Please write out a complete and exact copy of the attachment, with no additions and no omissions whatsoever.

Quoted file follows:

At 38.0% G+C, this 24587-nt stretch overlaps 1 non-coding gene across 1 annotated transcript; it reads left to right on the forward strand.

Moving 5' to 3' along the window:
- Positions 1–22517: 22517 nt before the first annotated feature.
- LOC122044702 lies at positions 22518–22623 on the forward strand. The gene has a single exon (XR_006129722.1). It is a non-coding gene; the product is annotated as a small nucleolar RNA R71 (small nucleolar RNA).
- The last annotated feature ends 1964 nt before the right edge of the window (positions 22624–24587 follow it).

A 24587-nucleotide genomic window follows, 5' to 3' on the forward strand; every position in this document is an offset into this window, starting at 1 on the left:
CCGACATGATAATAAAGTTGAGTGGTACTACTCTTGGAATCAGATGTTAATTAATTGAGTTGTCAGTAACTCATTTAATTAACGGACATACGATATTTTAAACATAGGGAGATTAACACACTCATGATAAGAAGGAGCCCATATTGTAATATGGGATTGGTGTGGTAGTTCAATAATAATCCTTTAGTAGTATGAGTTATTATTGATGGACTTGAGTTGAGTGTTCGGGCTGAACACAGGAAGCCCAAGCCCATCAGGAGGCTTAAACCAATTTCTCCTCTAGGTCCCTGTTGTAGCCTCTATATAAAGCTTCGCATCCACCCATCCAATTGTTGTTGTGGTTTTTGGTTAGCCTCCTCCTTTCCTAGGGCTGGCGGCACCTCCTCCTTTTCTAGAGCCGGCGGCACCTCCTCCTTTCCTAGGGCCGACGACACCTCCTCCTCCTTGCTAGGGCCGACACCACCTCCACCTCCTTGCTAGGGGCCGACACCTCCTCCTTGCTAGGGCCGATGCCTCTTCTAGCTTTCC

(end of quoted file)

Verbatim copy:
At 38.0% G+C, this 24587-nt stretch overlaps 1 non-coding gene across 1 annotated transcript; it reads left to right on the forward strand.

Moving 5' to 3' along the window:
- Positions 1–22517: 22517 nt before the first annotated feature.
- LOC122044702 lies at positions 22518–22623 on the forward strand. The gene has a single exon (XR_006129722.1). It is a non-coding gene; the product is annotated as a small nucleolar RNA R71 (small nucleolar RNA).
- The last annotated feature ends 1964 nt before the right edge of the window (positions 22624–24587 follow it).

A 24587-nucleotide genomic window follows, 5' to 3' on the forward strand; every position in this document is an offset into this window, starting at 1 on the left:
CCGACATGATAATAAAGTTGAGTGGTACTACTCTTGGAATCAGATGTTAATTAATTGAGTTGTCAGTAACTCATTTAATTAACGGACATACGATATTTTAAACATAGGGAGATTAACACACTCATGATAAGAAGGAGCCCATATTGTAATATGGGATTGGTGTGGTAGTTCAATAATAATCCTTTAGTAGTATGAGTTATTATTGATGGACTTGAGTTGAGTGTTCGGGCTGAACACAGGAAGCCCAAGCCCATCAGGAGGCTTAAACCAATTTCTCCTCTAGGTCCCTGTTGTAGCCTCTATATAAAGCTTCGCATCCACCCATCCAATTGTTGTTGTGGTTTTTGGTTAGCCTCCTCCTTTCCTAGGGCTGGCGGCACCTCCTCCTTTTCTAGAGCCGGCGGCACCTCCTCCTTTCCTAGGGCCGACGACACCTCCTCCTCCTTGCTAGGGCCGACACCACCTCCACCTCCTTGCTAGGGGCCGACACCTCCTCCTTGCTAGGGCCGATGCCTCTTCTAGCTTTCC